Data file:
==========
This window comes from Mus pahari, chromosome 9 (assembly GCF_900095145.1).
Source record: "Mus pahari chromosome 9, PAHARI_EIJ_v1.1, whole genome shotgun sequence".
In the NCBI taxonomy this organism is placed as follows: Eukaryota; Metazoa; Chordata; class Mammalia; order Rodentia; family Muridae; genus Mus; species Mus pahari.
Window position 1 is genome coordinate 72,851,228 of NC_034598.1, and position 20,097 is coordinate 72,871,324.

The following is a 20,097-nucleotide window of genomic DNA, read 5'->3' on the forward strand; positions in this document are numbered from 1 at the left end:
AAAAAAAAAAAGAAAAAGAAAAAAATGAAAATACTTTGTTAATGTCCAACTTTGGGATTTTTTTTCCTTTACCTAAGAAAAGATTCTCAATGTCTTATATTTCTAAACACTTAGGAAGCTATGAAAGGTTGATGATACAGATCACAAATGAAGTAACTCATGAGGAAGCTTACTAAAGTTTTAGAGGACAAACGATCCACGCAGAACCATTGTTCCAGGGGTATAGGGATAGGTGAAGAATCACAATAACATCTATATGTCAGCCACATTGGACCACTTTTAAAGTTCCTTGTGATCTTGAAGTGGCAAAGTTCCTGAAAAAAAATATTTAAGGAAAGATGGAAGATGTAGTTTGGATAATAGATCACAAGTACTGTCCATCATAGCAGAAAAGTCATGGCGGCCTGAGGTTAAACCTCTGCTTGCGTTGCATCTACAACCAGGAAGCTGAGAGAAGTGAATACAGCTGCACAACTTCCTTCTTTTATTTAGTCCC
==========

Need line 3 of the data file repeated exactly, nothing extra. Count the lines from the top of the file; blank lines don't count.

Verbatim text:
In the NCBI taxonomy this organism is placed as follows: Eukaryota; Metazoa; Chordata; class Mammalia; order Rodentia; family Muridae; genus Mus; species Mus pahari.